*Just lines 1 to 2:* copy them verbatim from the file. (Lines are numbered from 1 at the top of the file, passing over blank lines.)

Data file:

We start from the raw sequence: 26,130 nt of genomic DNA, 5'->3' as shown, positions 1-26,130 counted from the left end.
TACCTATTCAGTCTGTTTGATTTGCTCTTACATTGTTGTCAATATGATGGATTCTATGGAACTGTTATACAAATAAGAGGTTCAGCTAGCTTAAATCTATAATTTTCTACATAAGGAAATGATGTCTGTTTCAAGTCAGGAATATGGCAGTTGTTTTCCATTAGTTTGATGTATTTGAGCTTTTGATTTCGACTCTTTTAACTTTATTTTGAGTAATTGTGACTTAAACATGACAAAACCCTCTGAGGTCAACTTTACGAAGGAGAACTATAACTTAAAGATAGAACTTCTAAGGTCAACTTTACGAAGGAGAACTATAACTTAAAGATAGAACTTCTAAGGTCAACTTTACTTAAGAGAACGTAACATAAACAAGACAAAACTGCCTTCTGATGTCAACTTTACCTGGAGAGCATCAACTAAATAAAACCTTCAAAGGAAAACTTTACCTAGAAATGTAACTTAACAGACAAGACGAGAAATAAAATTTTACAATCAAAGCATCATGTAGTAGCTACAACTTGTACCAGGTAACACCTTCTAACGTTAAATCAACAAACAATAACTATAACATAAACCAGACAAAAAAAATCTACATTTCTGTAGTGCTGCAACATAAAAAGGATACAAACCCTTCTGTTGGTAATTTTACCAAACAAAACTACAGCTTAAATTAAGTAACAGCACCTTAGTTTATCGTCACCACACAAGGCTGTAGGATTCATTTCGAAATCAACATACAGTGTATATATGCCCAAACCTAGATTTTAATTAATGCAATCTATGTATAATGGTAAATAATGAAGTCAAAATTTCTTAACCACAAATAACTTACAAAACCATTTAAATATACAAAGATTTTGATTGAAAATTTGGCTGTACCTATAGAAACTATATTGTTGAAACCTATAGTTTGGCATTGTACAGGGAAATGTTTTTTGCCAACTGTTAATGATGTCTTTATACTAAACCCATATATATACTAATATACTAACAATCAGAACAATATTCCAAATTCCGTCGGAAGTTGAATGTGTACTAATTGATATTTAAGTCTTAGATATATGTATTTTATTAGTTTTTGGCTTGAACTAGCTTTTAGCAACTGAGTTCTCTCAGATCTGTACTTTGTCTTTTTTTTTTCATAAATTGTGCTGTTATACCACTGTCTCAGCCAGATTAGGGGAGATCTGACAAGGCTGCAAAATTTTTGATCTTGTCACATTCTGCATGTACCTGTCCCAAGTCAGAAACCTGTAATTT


We start from the raw sequence: 26,130 nt of genomic DNA, 5'->3' as shown, positions 1-26,130 counted from the left end.
TACCTATTCAGTCTGTTTGATTTGCTCTTACATTGTTGTCAATATGATGGATTCTATGGAACTGTTATACAAATAAGAGGTTCAGCTAGCTTAAATCTATAATTTTCTACATAAGGAAATGATGTCTGTTTCAAGTCAGGAATATGGCAGTTGTTTTCCATTAGTTTGATGTATTTGAGCTTTTGATTTCGACTCTTTTAACTTTATTTTGAGTAATTGTGACTTAAACATGACAAAACCCTCTGAGGTCAACTTTACGAAGGAGAACTATAACTTAAAGATAGAACTTCTAAGGTCAACTTTACGAAGGAGAACTATAACTTAAAGATAGAACTTCTAAGGTCAACTTTACTTAAGAGAACGTAACATAAACAAGACAAAACTGCCTTCTGATGTCAACTTTACCTGGAGAGCATCAACTAAATAAAACCTTCAAAGGAAAACTTTACCTAGAAATGTAACTTAACAGACAAGACGAGAAATAAAATTTTACAATCAAAGCATCATGTAGTAGCTACAACTTGTACCAGGTAACACCTTCTAACGTTAAATCAACAAACAATAACTATAACATAAACCAGACAAAAAAAATCTACATTTCTGTAGTGCTGCAACATAAAAAGGATACAAACCCTTCTGTTGGTAATTTTACCAAACAAAACTACAGCTTAAATTAAGTAACAGCACCTTAGTTTATCGTCACCACACAAGGCTGTAGGATTCATTTCGAAATCAACATACAGTGTATATATGCCCAAACCTAGATTTTAATTAATGCAATCTATGTATAATGGTAAATAATGAAGTCAAAATTTCTTAACCACAAATAACTTACAAAACCATTTAAATATACAAAGATTTTGATTGAAAATTTGGCTGTACCTATAGAAACTATATTGTTGAAACCTATAGTTTGGCATTGTACAGGGAAATGTTTTTTGCCAACTGTTAATGATGTCTTTATACTAAACCCATATATATACTAATATACTAACAATCAGAACAATATTCCAAATTCCGTCGGAAGTTGAATGTGTACTAATTGATATTTAAGTCTTAGATATATGTATTTTATTAGTTTTTGGCTTGAACTAGCTTTTAGCAACTGAGTTCTCTCAGATCTGTACTTTGTCTTTTTTTTTTCATAAATTGTGCTGTTATACCACTGTCTCAGCCAGATTAGGGGAGATCTGACAAGGCTGCAAAATTTTTGATCTTGTCACATTCTGCATGTACCTGTCCCAAGTCAGAAACCTGTAATTT